War of the Rebellion: Serial 051 Page 0253 Chapter XLII. THE CHICKAMAUGA CAMPAIGN.

Search Civil War Official Records

forward to the attack in place of General Breckinridge's division, which had been repulsed in its attack on the enemy's left flank and rear. Here, at the order of Lieutenant-General Polk, General Walthall's brigade was detached from me and moved to the left of General Gist's brigade, which was then making a direct attack on the left of the enemy's line near his breastworks. At the same time an order was given me by General Hill to take Colonel Govan's brigade and move on the Chattanooga road and engage the enemy in his rear. This was about 11 o'clock. After moving forward a short distance, I ordered Colonel Govan to change direction to the left, which he did, finding the enemy in some woods after passing a small field, and pushing him back to the open ground in rear of the left of his fortifications. This was about half a mile in advance of Gist's brigade, and on the Chattanooga road, cut off from all connection with any of our forces. After a severe engagement, in which the enemy gave way opposite the right and pressed forward in large force on the left of the brigade, thus apparently designing to cut him off, Colonel Govan was forced to retire rapidly to avoid destruction.

For the part taken by General Walthall after he was detached from me I refer to his report. On reaching the cover of the timber by a circuitous detour to the right, the brigade was halted and reformed, and soon afterward was joined by General Walthall's command from the left of Gist's. We were ordered now to remain in line awaiting further orders.

About 6 p.m. Lieutenant-General Hill ordered me to move straight forward and occupy the Chattanooga road. I requested General Hill to support me on the left, as I was satisfied, from personal observation during Colonel Govan's attack, that I would be enfiladed. This he said he would give me, and I moved off at once. The line had passed some little distance beyond the Chattanooga road, meeting with little or no resistance to that point, when, as expected, it was enfiladed by batteries on both flanks, while a battery in front played upon it across a waste field. I immediately placed seven pieces of artillery on a high point on the right of General Walthall's brigade, which held the right wing, to engage the enemy's batteries and draw the fire, if possible, from the infantry. My line was parallel with the enemy's works and in his rear, upon his left flank, nearly half a mile. Here I had halted and ordered the men to lie down, no enemy just then appearing in front. There was a wide, open field in front and on my left.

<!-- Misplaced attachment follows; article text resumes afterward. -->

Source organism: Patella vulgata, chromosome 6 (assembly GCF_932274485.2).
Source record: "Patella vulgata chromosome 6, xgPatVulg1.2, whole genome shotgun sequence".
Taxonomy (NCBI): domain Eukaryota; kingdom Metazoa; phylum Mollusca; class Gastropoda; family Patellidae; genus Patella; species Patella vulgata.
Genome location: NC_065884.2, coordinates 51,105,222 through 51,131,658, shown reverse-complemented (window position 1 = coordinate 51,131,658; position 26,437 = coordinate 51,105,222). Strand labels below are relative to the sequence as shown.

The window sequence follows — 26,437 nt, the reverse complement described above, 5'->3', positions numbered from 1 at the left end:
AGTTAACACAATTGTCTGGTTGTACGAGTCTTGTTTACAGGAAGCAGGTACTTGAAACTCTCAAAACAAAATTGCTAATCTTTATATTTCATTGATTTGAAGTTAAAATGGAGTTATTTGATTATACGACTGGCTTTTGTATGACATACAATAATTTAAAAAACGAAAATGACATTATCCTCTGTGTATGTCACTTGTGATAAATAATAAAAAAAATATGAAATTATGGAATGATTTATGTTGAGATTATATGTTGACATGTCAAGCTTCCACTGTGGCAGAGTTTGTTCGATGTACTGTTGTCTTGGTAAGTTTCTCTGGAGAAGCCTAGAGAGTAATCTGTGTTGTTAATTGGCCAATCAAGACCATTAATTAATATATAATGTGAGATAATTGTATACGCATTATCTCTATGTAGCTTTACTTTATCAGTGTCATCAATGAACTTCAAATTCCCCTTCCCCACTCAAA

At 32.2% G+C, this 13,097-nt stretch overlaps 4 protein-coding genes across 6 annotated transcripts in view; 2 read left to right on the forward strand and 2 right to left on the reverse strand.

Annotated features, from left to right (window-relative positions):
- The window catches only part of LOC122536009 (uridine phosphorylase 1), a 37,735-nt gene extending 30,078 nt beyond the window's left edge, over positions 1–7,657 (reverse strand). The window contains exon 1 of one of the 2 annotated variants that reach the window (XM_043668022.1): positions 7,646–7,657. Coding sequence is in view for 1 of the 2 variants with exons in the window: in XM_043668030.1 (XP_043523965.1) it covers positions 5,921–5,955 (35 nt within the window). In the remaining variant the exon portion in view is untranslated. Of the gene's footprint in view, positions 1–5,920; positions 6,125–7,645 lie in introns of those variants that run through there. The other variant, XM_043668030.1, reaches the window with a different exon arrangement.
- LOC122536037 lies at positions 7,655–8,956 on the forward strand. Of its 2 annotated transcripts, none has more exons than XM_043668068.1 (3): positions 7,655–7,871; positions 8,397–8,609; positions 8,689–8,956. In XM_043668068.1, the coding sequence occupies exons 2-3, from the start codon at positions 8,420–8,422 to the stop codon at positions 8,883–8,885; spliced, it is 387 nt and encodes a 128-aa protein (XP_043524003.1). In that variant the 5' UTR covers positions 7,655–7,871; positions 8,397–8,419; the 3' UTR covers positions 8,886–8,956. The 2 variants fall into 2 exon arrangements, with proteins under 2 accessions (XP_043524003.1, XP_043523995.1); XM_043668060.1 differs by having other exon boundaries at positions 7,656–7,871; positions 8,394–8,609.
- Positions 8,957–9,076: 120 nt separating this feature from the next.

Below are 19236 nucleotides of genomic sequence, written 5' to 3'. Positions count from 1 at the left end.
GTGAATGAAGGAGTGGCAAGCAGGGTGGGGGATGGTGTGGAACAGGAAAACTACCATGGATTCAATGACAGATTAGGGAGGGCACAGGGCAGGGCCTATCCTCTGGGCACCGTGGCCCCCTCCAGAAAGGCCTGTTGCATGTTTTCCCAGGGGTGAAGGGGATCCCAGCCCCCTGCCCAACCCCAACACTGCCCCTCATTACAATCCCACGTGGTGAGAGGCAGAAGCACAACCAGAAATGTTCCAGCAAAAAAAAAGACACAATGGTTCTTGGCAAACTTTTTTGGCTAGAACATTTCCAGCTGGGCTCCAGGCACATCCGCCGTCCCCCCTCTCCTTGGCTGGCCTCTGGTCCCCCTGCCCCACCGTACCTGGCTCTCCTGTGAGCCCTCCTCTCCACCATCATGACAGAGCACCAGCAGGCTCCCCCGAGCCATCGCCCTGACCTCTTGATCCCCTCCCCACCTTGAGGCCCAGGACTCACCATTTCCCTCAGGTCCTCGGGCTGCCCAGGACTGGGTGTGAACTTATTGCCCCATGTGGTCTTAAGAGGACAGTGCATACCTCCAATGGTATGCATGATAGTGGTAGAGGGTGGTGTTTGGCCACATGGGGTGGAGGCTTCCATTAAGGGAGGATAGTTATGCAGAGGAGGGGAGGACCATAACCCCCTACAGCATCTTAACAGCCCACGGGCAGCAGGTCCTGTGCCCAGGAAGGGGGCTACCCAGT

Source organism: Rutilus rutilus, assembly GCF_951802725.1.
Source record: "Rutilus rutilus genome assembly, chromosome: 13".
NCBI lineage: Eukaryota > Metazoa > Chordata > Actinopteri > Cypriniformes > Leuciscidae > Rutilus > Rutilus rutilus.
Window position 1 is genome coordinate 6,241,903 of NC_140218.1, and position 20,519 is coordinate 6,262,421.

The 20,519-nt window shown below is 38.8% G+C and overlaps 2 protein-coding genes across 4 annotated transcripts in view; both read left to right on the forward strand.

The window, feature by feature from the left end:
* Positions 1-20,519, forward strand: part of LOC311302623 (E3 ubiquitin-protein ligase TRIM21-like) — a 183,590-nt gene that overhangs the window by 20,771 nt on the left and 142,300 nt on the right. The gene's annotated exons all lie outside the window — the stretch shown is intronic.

The enemy soon after this apparently left his works and pressed upon the rear of my left flank while his batteries enfiladed me. Soon afterward a cloud of skirmishers suddenly emerged from the woods, encircling my front and right wing. From this combination of attacks my command was forced to withdraw to avoid being captured. A part of my skirmishers were, nevertheless, captured, together with Colonel Scales, Thirtieth Mississippi Regiment, Walthall's brigade. The Federals had left their works at this time in retreat from the field and our whole line was moving upon them. After reforming my command I moved it to the position on the Chattanooga road near McDonald's house, where it bivouacked on the ground it was ordered to hold.

At 10 o'clock Sunday night my scouts reported that the enemy had entirely withdrawn from the field and disappeared toward Lookout Mountain.

In these five different engagements, in the space of 3 days, I lost